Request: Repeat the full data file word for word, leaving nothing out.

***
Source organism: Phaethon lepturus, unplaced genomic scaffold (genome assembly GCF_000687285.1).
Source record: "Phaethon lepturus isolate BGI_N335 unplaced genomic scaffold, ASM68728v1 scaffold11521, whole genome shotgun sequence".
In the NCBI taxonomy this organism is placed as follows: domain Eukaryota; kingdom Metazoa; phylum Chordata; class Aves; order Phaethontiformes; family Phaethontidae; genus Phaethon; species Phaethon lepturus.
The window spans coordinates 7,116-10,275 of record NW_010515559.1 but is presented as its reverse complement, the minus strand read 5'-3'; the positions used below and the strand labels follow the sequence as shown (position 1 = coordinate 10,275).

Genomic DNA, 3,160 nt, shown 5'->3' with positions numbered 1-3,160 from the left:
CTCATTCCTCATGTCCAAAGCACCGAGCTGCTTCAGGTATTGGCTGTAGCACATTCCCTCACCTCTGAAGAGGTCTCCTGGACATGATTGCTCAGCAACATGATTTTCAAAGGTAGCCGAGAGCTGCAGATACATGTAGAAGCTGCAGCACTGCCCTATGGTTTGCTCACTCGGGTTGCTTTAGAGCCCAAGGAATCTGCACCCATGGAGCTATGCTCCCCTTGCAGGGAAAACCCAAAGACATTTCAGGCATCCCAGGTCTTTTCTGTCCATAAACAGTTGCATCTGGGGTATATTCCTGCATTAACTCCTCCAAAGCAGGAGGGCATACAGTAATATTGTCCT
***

Source organism: Phaethon lepturus, unplaced genomic scaffold (genome assembly GCF_000687285.1).
Source record: "Phaethon lepturus isolate BGI_N335 unplaced genomic scaffold, ASM68728v1 scaffold11521, whole genome shotgun sequence".
In the NCBI taxonomy this organism is placed as follows: domain Eukaryota; kingdom Metazoa; phylum Chordata; class Aves; order Phaethontiformes; family Phaethontidae; genus Phaethon; species Phaethon lepturus.
The window spans coordinates 7,116-10,275 of record NW_010515559.1 but is presented as its reverse complement, the minus strand read 5'-3'; the positions used below and the strand labels follow the sequence as shown (position 1 = coordinate 10,275).

Genomic DNA, 3,160 nt, shown 5'->3' with positions numbered 1-3,160 from the left:
CTCATTCCTCATGTCCAAAGCACCGAGCTGCTTCAGGTATTGGCTGTAGCACATTCCCTCACCTCTGAAGAGGTCTCCTGGACATGATTGCTCAGCAACATGATTTTCAAAGGTAGCCGAGAGCTGCAGATACATGTAGAAGCTGCAGCACTGCCCTATGGTTTGCTCACTCGGGTTGCTTTAGAGCCCAAGGAATCTGCACCCATGGAGCTATGCTCCCCTTGCAGGGAAAACCCAAAGACATTTCAGGCATCCCAGGTCTTTTCTGTCCATAAACAGTTGCATCTGGGGTATATTCCTGCATTAACTCCTCCAAAGCAGGAGGGCATACAGTAATATTGTCCT